Manager: So the dialogue is just a clever technique for persuading your people to change. As I recall, this is what Socrates did. He found reasons to reject everyone else's arguments and presented himself as the wisest man in Athens, with of course, appropriate statements of humility.

MM: The interactive dialogue requires mutuality and reciprocity. Although the participants may not be equal in terms of formal power, neither are they equal in terms of knowledge. Socrates knew more about philosophy than did his young students. Today, in a knowledge-based organization, everyone probably knows more about his own job than his boss does. If the boss does not treat the subordinate respectfully, if people are punished for their views or news, the boss will not learn what that subordinate can teach him or her.

Manager: Are leaders capable of this kind of dialogue? I think you may be rather idealistic about what we can expect from leaders.

MM: In some of my other articles, (Human Engineering Leads to Operating Principles for Global Management". Research Technology Management, Vol. 38 No. 5 September-October, 1995. pp. 58-60, "Teams Need Open Leaders" Research Technology Management, Vol. 38 No. 1 January-February, 1995. pp. 57-59.) I have described corporate leaders who have led interactive dialogues. I'll admit that most Western leaders have not learned how to lead an interactive dialogue. We expect leaders to study data and make decisions. That is what we teach in business schools. Some Asian companies have benefitted from the tradition of developing leaders capable of participating in a dialogue.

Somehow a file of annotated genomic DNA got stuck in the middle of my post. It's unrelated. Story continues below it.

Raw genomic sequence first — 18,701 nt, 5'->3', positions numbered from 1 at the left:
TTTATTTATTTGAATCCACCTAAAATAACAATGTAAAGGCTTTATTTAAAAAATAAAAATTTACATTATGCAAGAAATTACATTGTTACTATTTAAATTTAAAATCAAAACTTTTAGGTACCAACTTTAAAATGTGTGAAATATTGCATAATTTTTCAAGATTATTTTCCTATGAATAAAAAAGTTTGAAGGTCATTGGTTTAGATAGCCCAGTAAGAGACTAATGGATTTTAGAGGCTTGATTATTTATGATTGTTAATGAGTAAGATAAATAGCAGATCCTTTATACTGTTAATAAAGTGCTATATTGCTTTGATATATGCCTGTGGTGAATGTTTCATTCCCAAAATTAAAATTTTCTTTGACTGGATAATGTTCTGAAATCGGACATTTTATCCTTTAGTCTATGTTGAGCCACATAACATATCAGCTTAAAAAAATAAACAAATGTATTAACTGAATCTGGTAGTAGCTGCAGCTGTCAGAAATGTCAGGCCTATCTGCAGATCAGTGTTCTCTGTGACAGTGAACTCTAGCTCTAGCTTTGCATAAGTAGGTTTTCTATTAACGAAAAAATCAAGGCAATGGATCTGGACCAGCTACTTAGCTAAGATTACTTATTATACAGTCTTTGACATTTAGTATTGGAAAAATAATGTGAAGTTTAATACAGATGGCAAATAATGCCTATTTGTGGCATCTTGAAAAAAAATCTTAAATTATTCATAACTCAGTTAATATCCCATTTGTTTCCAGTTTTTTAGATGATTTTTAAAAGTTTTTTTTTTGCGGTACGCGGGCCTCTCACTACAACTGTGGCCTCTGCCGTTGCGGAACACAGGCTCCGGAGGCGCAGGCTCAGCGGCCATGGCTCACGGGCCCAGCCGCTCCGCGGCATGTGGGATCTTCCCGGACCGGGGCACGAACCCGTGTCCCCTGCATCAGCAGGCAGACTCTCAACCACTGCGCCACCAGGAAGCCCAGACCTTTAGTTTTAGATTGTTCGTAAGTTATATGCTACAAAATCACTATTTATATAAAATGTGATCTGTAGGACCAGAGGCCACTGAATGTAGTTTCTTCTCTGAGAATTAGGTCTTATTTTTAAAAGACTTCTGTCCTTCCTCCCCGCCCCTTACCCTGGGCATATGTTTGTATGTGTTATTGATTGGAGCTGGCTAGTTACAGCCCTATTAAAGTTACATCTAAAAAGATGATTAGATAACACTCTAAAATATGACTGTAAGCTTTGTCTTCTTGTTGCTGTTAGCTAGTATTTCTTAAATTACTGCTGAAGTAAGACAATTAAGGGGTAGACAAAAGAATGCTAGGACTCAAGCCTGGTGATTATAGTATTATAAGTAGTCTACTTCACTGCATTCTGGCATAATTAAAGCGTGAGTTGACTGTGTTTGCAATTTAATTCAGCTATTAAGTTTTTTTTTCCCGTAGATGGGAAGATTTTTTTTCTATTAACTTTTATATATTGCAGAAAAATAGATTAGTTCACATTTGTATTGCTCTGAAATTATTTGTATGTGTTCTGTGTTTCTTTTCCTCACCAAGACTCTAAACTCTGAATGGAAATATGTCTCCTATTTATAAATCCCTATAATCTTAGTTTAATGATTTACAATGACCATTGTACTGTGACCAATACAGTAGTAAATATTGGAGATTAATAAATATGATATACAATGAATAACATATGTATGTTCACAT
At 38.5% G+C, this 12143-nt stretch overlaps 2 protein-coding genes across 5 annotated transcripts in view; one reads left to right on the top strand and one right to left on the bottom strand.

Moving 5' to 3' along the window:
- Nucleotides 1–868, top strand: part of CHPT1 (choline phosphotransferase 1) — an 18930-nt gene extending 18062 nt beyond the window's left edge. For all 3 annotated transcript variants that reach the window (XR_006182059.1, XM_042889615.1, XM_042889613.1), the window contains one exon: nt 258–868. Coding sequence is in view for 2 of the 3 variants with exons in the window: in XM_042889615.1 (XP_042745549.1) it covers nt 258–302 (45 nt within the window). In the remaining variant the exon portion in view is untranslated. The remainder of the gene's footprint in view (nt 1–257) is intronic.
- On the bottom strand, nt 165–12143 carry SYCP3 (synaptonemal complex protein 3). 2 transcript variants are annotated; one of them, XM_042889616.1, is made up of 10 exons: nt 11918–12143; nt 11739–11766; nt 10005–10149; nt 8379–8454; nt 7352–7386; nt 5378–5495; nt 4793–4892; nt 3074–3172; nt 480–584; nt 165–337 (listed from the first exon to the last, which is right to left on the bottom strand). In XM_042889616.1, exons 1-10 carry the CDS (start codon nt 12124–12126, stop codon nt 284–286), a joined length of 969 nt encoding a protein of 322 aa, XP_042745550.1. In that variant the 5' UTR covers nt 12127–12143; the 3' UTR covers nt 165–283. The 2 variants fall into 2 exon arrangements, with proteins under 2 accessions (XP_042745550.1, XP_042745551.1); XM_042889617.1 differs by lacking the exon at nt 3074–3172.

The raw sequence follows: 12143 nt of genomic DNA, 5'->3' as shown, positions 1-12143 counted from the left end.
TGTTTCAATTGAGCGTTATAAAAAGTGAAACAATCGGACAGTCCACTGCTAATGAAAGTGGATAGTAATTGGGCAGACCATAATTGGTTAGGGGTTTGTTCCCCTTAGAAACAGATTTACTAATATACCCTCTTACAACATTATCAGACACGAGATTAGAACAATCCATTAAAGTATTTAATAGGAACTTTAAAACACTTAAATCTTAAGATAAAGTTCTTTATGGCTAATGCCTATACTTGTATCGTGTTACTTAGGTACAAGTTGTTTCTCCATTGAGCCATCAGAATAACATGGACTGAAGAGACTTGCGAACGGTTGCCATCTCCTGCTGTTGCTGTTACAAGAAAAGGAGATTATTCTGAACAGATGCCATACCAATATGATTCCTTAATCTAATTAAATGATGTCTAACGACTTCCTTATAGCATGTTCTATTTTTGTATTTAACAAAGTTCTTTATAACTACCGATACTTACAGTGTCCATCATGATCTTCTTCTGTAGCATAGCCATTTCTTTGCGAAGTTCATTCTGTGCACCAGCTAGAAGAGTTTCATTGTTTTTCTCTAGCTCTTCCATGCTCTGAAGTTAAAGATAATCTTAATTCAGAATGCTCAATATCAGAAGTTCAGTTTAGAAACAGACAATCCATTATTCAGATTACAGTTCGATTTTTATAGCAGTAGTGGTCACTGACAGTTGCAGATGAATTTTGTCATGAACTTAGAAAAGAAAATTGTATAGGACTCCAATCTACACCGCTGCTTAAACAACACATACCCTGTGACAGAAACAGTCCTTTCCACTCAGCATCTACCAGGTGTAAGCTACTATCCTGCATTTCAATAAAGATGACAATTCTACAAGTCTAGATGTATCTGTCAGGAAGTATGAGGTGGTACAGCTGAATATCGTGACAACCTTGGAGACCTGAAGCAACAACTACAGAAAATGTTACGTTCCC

An ancient Buddhist story describes a king speaking to a scholar:

The King said: 'Venerable Nagasena, will you converse with me?' Nagasena: 'If your majesty will speak with me as wise men converse, I will; but if your majesty converses with me as kings converse, I will not.' 'How then converse with the wise, venerable Nagasena?' 'The wise do not get angry when they are driven into a corner, kings do.'
While I may be an idealist about what it is possible for an organization to achieve, I am also a realist about the kind of leadership necessary for this achievement. And I recognize that leaders may need coaching as well as education.

Manager: I'd still like to know how the king would have reacted if Nagasena had told him that the main gap was the king's leadership style.

MM: If that were the main gap, you would probably see one of two alternatives. The leader would either finesse the process or see it as a great opportunity to connect with the organization. One objective of the process is to develop leadership that does not just collect data or listen to people, but determines with them what should be done and in so doing gains their support. By leading the dialogue, a leader may also learn the facilitation skills essential for team development.

Manager: That sounds fine, but this process might attract managers who like to talk and never make the tough decisions. There are some of those around here who are always having workshops where people vent their feelings and nothing changes. How does the interactive process deal with that kind of manager?

MM: The process tends to force decisions, because everyone, including the leader has to take a position on every issue. One manager said, "before we begin to use the process, we used to hear a lot of opinions. Discussion might go on for weeks. Now we make decisions more quickly and effectively."

Manager: I hope you don't mind my asking more questions. I'm afraid this concept still seems a little fuzzy to me.